Why Your Children Should Be in the Kitchen + Recipe: Lenox’s Apple and Pumpkin Spice Muffins

One of the most important things we can do for our health is to cook at home.  Involve your kids, and you’ll be setting them up for a healthier lifestyle.  It’s never to early to include your kid in the kitchen to learn to bake sweet desserts and cook delicious dinners.  I have been cooking and baking with my niece and nephew from at least 18-months on.  They love the independence of being able to contribute to making their food.

The good thing is, letting them make a mess is well worth it.  Getting kids hands-on in the kitchen may lead to healthier eating behaviors, more positive feelings, and tendency to try new foods, several studies suggest.  Cooking and baking with kids teaches them real-life skills, something they will need when they eventually leave the house.  Besides this, involvement in cooking may improve a child’s diet quality.  In one study, children who were involved in home cooking, aged 10-11 years old, on average consumed an extra serving for fruits and vegetables per day compared to their peers who were not involved (Li Chu et al,  2013).  Another study, involving kids 6 to 10 years old, reported more positive emotions and feeling of control in children who participated in cooking their own meals (van der Horst et al, 2014).

Children who are involved in food preparation may be more likely to try new food, a parents and caregivers dream.  In a Spanish study by Allirot et al, 2015, children aged 7 to 11 years old were randomly divided into two groups, those who got to participate in cooking and those who did not.  Kids in the cook group got to prepare unfamiliar foods such as apple and beet juice, zucchini and egg sandwiches, and spinach cookies.  When the children got to chose between these unfamiliar foods versus those more familiar (i.e. orange juice, potato and egg sandwich, and chocolate chip cookies), the kids who cooked the unfamiliar foods were more likely to eat them.  They were also more likely to enjoy them.

Feeding children can be challenging, but involving them in the process from a young age may lead to healthier eaters and eaters more likely to try new foods.  When I bake or cook with them I ensure the foods are appropriate, fairly new, and safe for them to be involved.  When they are mixing and pouring in the ingredients, I see the sense of pride in their little faces when they do.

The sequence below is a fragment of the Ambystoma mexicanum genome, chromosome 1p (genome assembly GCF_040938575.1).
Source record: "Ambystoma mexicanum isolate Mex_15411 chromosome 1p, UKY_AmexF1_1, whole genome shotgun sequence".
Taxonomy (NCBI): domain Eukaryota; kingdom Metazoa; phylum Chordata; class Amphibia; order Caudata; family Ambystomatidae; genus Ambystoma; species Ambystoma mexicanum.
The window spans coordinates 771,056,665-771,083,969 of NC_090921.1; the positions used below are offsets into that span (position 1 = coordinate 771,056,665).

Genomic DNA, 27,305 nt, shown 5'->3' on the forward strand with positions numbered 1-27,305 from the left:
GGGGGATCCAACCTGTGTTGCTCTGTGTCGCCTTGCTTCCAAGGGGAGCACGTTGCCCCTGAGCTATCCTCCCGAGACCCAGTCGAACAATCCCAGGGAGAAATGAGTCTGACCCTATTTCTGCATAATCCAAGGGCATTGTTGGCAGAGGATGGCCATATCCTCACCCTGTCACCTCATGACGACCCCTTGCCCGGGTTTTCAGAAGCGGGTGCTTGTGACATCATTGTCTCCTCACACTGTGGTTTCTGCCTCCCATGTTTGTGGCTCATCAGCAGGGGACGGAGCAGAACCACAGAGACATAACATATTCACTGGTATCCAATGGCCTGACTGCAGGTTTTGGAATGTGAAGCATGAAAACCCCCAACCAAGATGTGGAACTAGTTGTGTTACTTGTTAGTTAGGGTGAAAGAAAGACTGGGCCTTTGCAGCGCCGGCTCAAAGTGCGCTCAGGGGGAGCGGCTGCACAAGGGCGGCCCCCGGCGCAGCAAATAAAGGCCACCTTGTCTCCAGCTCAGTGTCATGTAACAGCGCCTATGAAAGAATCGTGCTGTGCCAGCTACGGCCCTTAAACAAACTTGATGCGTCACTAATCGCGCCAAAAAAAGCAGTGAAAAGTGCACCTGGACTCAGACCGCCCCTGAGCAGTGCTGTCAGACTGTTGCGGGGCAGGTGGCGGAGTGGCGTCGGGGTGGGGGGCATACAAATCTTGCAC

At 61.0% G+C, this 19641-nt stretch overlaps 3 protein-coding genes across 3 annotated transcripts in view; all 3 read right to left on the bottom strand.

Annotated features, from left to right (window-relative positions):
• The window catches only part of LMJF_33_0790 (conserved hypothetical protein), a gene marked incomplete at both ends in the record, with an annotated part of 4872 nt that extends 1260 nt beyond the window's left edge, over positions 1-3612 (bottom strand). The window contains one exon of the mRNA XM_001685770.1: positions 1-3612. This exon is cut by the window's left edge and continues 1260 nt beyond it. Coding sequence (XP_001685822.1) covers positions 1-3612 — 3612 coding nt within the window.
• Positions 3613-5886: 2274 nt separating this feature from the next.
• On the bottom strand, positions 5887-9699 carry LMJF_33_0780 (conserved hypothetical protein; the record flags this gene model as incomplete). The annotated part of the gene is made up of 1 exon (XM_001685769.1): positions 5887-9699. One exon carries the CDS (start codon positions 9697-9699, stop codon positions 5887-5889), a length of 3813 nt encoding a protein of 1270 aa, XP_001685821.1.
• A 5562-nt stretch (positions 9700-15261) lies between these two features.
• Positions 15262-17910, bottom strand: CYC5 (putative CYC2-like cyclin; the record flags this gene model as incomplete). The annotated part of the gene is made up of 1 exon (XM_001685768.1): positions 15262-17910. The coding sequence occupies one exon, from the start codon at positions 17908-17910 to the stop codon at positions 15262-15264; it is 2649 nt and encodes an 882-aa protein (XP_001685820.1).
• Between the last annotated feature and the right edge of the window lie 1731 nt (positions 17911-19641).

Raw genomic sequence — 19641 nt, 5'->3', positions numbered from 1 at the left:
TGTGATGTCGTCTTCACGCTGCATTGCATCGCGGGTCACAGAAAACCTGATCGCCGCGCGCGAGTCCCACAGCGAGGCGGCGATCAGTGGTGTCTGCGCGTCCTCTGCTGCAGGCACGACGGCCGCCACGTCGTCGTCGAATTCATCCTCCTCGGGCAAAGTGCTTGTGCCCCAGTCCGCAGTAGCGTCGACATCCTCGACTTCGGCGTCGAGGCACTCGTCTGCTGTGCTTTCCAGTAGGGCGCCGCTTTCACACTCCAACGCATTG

Baking seems to be easiest for my toddler niece and nephew both aged almost 3 years.  On Monday, my niece Lenox and I made these apple muffins.  Her brother Zander, 3 months, was quietly observing on the scene.  We used apples from Sunday’s apple picking venture with my nephew Nolan and his Mia, 3 months (yes we are a close family).  While we were baking, I taught her about some the ingredients and why we were using them.  My favorite was when I told her we were using flax seeds to make a flax egg, she seemed quite confused.

We made up the recipe “together”, so they rightfully deserve the name “Lenox’s Apple and Pumpkin Spice Muffins”.  She did a lot of work, like mixing and spilling the flour (this step is not included in the final recipe so I hope it works out for you).  This recipe has a lot of love in it, from the hand-picked apples from Nolan to the hand mixing by Lenox.


  • 1 1/2 cups spelt flour (or whole wheat)
  • 1 1/2 cups almond flour
  • 1/2 tsp baking soda
  • 1 tbsp pumpkin spice blend
  • 1 flax egg (1 tbsp flax meal + 3 tablespoons water)
  • 1 egg (or 1 additional flax egg)
  • 1/4 cup + 2 tbsp coconut sugar
  • 1 tsp vanilla extract
  • 1 cup soy milk
  • 2 cups chopped apples
  • 1/2 cup raisins



Yield ~ 16 muffins

  1. Set oven to 350F and line a muffin tin with liners.  In a large mixing bowl combine spelt, almond flour, baking soda, and pumpkin spice.
  2. In a small mixing bowl combine flax meal and water and let it sit for about 3-5 minutes.  Then add egg, soy milk, sugar, and vanilla and whisk together.
  3. Add apples and raisins to the dry ingredients and mix together before adding the wet ingredients.  Fold together the wet and the dry mixtures just until completely incorporated, do not over mix.
  4. Using an ice cream scoop, fill muffin tins leaving about 1/4 inch space at the top of each muffin tin.
  5. Place in center rack in the oven and bake for ~25 minutes.
  6. Remove from muffin tin and allow to cool.
  7. Eat on its own or serve over


Berge, Jerica M., et al. “Family Food Preparation and Its Effects on Adolescent Dietary Quality and Eating Patterns.” Journal of Adolescent Health, vol. 59, no. 5, 2016, pp. 530–536., doi:10.1016/j.jadohealth.2016.06.007.

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